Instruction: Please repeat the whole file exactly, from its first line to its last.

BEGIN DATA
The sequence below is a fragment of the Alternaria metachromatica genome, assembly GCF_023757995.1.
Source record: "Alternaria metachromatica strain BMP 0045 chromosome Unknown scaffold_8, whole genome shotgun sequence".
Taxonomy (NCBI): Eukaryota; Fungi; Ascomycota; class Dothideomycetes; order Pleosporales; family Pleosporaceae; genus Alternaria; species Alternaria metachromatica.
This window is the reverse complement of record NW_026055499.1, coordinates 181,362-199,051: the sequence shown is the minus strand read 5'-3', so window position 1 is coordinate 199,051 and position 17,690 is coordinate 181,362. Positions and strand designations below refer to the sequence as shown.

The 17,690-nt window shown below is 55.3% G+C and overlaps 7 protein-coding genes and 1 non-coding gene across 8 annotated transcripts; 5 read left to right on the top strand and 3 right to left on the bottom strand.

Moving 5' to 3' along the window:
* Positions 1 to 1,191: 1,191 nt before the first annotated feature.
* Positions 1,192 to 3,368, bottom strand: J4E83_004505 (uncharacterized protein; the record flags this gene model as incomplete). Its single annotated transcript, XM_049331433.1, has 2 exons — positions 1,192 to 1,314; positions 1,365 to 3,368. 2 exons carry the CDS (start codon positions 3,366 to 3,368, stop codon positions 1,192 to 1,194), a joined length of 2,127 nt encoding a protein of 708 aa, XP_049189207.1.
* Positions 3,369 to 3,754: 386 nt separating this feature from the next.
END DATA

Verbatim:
The sequence below is a fragment of the Alternaria metachromatica genome, assembly GCF_023757995.1.
Source record: "Alternaria metachromatica strain BMP 0045 chromosome Unknown scaffold_8, whole genome shotgun sequence".
Taxonomy (NCBI): Eukaryota; Fungi; Ascomycota; class Dothideomycetes; order Pleosporales; family Pleosporaceae; genus Alternaria; species Alternaria metachromatica.
This window is the reverse complement of record NW_026055499.1, coordinates 181,362-199,051: the sequence shown is the minus strand read 5'-3', so window position 1 is coordinate 199,051 and position 17,690 is coordinate 181,362. Positions and strand designations below refer to the sequence as shown.

The 17,690-nt window shown below is 55.3% G+C and overlaps 7 protein-coding genes and 1 non-coding gene across 8 annotated transcripts; 5 read left to right on the top strand and 3 right to left on the bottom strand.

Moving 5' to 3' along the window:
* Positions 1 to 1,191: 1,191 nt before the first annotated feature.
* Positions 1,192 to 3,368, bottom strand: J4E83_004505 (uncharacterized protein; the record flags this gene model as incomplete). Its single annotated transcript, XM_049331433.1, has 2 exons — positions 1,192 to 1,314; positions 1,365 to 3,368. 2 exons carry the CDS (start codon positions 3,366 to 3,368, stop codon positions 1,192 to 1,194), a joined length of 2,127 nt encoding a protein of 708 aa, XP_049189207.1.
* Positions 3,369 to 3,754: 386 nt separating this feature from the next.